The emotional health of this child depends very much on how the parents handle it. I can only imagine the trauma this conversation would inflict:
Child (tearfully): "But what about bedtime? You guys used to always tuck me in together! And sing me a song!"
Parent: "If families want to do that, it's clearly up to them."
Perhaps I am being too emotional about this. Perhaps I am misguided. After all, look at Coca-Cola, and its spinoff, Diet Coke. The "lite" product was released more than thirty years ago, and they're doing just fine, right?
I would tell you, I would tell the head of Coca-Cola, that no matter how much money it makes, "Diet Coke" poses a similar brand challenge to the corporate brand. That no matter how much money it's made for the company, THERE IS NOTHING LIKE A CLASSIC CAN OF SUGARY SODA MADE WITH THE SECRET FORMULA.
This is the same thing I would tell Howard Schultz, if I were ever to run into him at Starbucks, regarding the decision to offer instant "Via." And I have said this in a blog post, awhile ago. THE BRAND WAS BUILT ON A PERFECT CUP OF HAND-BREWED COFFEE, AND YOU ARE DESTROYING IT BY OFFERING A PROCESSED INSTANT VERSION.
Every time you cannibalize your brand for the sake of market share, you are cutting off your hand to spite your face. It is only a matter of time before your brand dies fully, chokes to death, in a matter seemingly sudden and unprompted.
A worse kind of brand cannibalism than this occurs even before the brand gets off the ground. And that is, the company decides to be all things to all people. So that there is no ability to build a brand essence in the first place.
This, too, is a wrongheaded move built on a kind of greed, and I've seen it in action. One day you're all about A, then next day it's B and then C and then D, and by the end of the year you're like someone who's hooked up with the entire senior class. 
You have to know what your brand is. You have to choose a personality and stick with it. And this personality will be completely intangible - visible only in its symbols, its sounds, its colors and its effects - impossible to measure, standardize and automate.
Do you know how I choose a song to preview, if I choose to preview a song? I look at what the band is about, what the lead singer does, and if I like that singer's brand I will break out of my habit of listening to the same preferred tunes over and over again and give it a chance. Maroon 5 is one. Billy Joel is another. James Taylor is a third. Lately, Taylor Swift. Lady Gaga.
By the way, would you rather hear a news report or a song? Of course, you want the song. Because you don't want to think every minute. It's a huge cognitive load. The music gets you to a good place, quickly. And that's exactly the same function provided by a brand.
If it's hard for a starting-out brand or an established one to focus, that's understandable since there's a lot to lose. But you've got to think of risk in the bigger picture. If you're a good brand you're going to piss somebody off. You're definitely going to lose market share. But the more you stay very close to the ground, the more you plant your feet firmly in your little patch of soil, the more profitable your brand will be.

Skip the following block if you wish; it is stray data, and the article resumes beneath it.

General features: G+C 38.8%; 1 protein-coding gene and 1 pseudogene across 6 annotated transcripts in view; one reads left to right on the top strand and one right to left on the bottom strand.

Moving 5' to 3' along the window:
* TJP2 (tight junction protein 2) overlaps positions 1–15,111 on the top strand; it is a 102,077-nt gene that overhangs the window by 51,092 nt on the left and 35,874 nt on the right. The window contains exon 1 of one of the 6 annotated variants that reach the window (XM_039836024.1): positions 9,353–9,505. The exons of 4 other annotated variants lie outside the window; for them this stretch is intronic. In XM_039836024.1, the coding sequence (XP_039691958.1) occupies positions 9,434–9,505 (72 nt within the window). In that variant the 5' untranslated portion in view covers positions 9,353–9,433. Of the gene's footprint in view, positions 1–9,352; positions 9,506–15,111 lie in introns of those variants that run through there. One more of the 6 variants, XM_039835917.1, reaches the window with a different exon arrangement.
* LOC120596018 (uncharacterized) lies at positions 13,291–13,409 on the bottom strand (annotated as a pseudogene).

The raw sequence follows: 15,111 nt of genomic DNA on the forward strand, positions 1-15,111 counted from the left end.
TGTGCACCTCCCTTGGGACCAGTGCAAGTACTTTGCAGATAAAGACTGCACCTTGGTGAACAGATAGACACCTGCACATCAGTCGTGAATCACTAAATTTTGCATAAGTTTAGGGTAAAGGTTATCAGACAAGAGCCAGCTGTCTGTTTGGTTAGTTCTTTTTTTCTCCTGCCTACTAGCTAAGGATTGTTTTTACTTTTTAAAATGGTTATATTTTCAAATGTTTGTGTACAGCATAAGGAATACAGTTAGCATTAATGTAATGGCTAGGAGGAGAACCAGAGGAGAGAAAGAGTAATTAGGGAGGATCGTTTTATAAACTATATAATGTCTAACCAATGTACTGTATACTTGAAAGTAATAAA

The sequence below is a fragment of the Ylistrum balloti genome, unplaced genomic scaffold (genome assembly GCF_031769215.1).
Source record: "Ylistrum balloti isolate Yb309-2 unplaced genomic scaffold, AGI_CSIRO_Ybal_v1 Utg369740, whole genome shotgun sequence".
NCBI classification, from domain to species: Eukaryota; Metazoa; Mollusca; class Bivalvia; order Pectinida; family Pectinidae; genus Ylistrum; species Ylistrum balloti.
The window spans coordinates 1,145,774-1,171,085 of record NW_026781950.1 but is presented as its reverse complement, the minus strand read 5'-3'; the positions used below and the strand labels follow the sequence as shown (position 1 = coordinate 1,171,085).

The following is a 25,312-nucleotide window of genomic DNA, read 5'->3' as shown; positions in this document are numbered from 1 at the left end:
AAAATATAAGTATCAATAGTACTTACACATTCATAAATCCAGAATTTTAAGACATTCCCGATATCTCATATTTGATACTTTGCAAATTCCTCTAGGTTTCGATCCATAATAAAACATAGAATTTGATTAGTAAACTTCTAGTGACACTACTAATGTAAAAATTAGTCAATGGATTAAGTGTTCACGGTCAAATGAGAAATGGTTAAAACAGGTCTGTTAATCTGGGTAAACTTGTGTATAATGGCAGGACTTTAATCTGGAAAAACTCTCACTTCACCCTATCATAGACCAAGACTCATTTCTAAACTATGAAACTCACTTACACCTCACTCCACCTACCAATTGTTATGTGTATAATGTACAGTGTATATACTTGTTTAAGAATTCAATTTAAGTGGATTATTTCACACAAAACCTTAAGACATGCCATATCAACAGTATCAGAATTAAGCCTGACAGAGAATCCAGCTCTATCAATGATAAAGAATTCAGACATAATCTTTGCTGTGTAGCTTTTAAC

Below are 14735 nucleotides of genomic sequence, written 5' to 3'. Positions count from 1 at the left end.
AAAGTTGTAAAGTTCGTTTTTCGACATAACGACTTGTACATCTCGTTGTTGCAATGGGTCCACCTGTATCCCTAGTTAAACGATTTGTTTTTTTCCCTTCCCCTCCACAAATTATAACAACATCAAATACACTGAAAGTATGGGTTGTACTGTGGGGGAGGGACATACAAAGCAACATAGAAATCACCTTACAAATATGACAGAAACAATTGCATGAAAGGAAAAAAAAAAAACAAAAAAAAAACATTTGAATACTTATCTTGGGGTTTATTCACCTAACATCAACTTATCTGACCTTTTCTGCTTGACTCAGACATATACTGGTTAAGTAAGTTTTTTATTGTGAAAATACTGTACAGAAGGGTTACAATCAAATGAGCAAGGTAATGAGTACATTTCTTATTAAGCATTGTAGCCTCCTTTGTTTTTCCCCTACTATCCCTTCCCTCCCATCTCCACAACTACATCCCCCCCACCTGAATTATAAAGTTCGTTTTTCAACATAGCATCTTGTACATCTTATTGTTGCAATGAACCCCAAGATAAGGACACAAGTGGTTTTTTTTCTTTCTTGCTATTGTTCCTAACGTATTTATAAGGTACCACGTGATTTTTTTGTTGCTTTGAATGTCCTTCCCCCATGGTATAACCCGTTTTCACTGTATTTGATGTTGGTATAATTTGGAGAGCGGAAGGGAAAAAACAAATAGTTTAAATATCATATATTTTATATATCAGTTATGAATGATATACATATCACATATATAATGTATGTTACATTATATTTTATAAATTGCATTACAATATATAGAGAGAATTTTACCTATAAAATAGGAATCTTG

You want to know who I think does this kind of branding well? Hollywood comes to mind, because L.A. is so good at packaging people and serving them back to us in very specific categories that fill very specific entertainment needs. Not everyone would want to watch the Roast of James Franco on Comedy Central, but a certain audience absolutely will, and they will like it so very much they'll likely watch it again and again. Melissa McCarthy is so funny. Simon Cowell is so acerbic: As soon as he left American Idol the show was dead. 
The Four Seasons also comes to mind. I think I've stayed there once in my entire life. But the white-glove service they provided, the way every single representative of the hotel literally stopped to pick up my tissue when I sneezed, has never been duplicated anywhere. (They could save money with "Five Seasons Cheap" but you can imagine my reaction.)
Bounty Paper Towels cannibalized their product with a cheaper version of the brand called "Basic." Do you know what? Basic sucks! It doesn't work as well! And do you know why? BECAUSE IT ISN'T "BOUNTY!"
If you're an ordinary person and not involved in making decisions about the brand, terms like "brand essence" and "brand cannibalism" are very easy concepts to understand. But if it's your head on the stake and you're scared to make a misstep, this can lead you to be confused, to cogitate, endlessly and over again. And perhaps even to screw things up a bit.
Believe me when I tell you I'm not standing on a brand soapbox. I live in the world, not an ivory tower. And these decisions are extraordinarily hard, both in bringing people together theoretically and in the practice of actually doing the work. 
I know that great brands are normally polarizing. It was only yesterday that somebody said to me, "Google! Don't get me started about them!"
Facebook can provoke a similar reaction.
But building a brand is not an exercise for the faint-hearted. 
You've got to plant that seed in the ground.
And then defend it against all thieves, murderers and plundering invaders.
All opinions are my own and do not represent those of my agency or the federal government as a whole. Photo credit: Caden Crawford via Flickr Creative Commons.